I’ve conducted many experiments in my adult life since learning from personal development blogger Steve Pavlina’s example. His blog is filled to the brim with all kinds of experiments – manifesting $1 million dollars, raw food diet, juice fasting, and more.
I think my first experiment was learning mandolin for 30 days. I’ve since done all kinds of things, whether it’s learning Joomla, walking 8,000 steps per day, writing 365 songs in a year, or otherwise.
The most significant experiment I recently completed was publishing daily for a full year. In a way, I’m still on that journey. It’s just that it’s taken a different form.
And you can bet that the results of these experiments factor into how I approach my work and life. I have actionable data and insights I can learn from to better my future endeavors.
You need to leave some time in you life for experimentation – in music, in business, and even in your personal life.
Ever notice how time seems to fly when you’re doing the same things day in day out without much change?
But how it seems to slow down when you’re constantly exposed to new things? And how much more exciting that experience is?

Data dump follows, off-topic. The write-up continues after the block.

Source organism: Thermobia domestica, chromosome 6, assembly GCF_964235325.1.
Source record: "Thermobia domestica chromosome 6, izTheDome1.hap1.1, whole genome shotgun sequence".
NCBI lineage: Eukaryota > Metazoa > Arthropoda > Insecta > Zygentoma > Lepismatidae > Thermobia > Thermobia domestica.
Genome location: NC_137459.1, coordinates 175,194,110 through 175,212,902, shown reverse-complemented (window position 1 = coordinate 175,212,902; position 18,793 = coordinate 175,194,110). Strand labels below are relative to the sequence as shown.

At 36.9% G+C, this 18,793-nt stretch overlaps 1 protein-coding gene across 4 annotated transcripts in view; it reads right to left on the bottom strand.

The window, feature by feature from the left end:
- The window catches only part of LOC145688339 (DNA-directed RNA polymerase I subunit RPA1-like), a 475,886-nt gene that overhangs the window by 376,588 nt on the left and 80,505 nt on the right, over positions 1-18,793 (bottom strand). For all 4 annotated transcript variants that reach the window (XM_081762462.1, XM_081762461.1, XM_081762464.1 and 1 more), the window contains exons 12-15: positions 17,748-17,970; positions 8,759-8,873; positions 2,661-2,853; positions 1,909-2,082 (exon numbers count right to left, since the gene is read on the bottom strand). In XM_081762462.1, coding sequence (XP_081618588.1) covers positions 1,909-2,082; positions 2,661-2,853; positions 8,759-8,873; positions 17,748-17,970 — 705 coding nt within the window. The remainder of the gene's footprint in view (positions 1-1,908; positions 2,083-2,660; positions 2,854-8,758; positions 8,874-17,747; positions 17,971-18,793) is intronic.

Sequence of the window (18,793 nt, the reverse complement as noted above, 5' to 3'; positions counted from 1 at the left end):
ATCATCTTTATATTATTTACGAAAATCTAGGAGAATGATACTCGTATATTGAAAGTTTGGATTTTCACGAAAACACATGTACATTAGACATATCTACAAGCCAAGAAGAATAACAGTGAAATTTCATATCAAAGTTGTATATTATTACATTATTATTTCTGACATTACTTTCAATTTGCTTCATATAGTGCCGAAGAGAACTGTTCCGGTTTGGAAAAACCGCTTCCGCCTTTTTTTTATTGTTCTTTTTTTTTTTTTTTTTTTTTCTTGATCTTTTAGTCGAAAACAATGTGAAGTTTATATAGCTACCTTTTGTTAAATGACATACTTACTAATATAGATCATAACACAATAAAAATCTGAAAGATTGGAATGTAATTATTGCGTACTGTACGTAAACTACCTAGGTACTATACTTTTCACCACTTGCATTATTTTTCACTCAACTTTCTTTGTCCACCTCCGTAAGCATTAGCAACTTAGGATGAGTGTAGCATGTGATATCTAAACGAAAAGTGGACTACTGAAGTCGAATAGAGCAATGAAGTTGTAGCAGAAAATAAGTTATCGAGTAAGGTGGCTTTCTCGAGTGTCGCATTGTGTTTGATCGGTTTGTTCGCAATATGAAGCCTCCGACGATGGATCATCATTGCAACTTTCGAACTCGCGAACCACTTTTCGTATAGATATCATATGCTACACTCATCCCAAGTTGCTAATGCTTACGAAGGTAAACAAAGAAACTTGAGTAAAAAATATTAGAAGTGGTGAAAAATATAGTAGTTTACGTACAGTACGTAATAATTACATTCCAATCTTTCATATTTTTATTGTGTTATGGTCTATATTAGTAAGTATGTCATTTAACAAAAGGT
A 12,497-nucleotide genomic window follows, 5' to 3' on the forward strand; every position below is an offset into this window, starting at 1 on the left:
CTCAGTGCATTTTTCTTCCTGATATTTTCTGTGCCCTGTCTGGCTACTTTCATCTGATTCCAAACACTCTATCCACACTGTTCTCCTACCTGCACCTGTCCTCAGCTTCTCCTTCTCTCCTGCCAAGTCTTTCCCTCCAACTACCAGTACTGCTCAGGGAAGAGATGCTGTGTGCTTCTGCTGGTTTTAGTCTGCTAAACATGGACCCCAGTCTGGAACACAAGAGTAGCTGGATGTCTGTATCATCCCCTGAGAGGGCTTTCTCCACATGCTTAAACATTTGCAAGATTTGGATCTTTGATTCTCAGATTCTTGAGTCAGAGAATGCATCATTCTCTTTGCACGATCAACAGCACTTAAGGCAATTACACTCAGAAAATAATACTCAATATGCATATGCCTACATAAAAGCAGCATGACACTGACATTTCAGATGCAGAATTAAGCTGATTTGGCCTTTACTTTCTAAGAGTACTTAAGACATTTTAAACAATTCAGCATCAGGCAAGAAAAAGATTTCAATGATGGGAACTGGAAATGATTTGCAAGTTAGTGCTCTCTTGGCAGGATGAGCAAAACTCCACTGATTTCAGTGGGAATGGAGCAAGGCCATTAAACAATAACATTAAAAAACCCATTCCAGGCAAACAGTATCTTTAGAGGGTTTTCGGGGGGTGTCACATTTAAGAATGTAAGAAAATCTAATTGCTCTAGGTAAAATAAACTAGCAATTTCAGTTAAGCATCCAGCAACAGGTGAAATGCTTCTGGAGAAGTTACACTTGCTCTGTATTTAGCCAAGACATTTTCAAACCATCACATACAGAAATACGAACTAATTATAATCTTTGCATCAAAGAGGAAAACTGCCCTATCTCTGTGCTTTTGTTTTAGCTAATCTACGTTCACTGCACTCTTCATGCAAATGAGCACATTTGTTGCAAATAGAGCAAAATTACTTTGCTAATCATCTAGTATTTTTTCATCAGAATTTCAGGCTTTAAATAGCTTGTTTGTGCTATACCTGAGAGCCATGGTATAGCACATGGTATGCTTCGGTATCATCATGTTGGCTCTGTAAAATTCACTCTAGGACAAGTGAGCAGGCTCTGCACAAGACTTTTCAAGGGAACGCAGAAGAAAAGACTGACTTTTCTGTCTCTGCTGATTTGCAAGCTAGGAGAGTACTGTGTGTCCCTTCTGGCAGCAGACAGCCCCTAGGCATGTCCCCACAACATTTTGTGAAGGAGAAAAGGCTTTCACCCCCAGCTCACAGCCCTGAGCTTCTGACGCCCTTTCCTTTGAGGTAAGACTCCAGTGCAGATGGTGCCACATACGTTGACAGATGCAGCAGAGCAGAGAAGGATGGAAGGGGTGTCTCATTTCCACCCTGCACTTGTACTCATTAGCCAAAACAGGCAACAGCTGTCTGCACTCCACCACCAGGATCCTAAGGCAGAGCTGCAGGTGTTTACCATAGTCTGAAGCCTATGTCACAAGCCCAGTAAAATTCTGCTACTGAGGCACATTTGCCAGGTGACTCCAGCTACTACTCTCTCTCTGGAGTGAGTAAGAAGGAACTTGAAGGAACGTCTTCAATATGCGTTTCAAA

I’ve been living in Abbotsford, BC now for two years, and I love it here. Long-term, I could see myself moving to a nearby city, mind you (Abbotsford is fine, it’s just a little far from the action for my tastes – Langley or Coquitlam would be more to my liking).
I’ve explored quite a bit, but there is still a lot that’s new and novel about the area I’m living in. And it feels good.
My adventures have been a far cry from traveling the world, which is what I originally had in mind, but life is what happens when you’re busy making other plans.
Establishing a framework for experimentation (novelty), can’t hurt. How much time will you spend trying something new? What rules will you put into place? What actions will you take?
Dedicating about 20% of your time to the new is a good place to start. You just never know what you might discover in the process.
Publishing daily is a goal. There are many other things I want to do, but until I’ve completed that goal, there are no others that should distract me from that goal. That’s how I know I’m giving it the attention it deserves.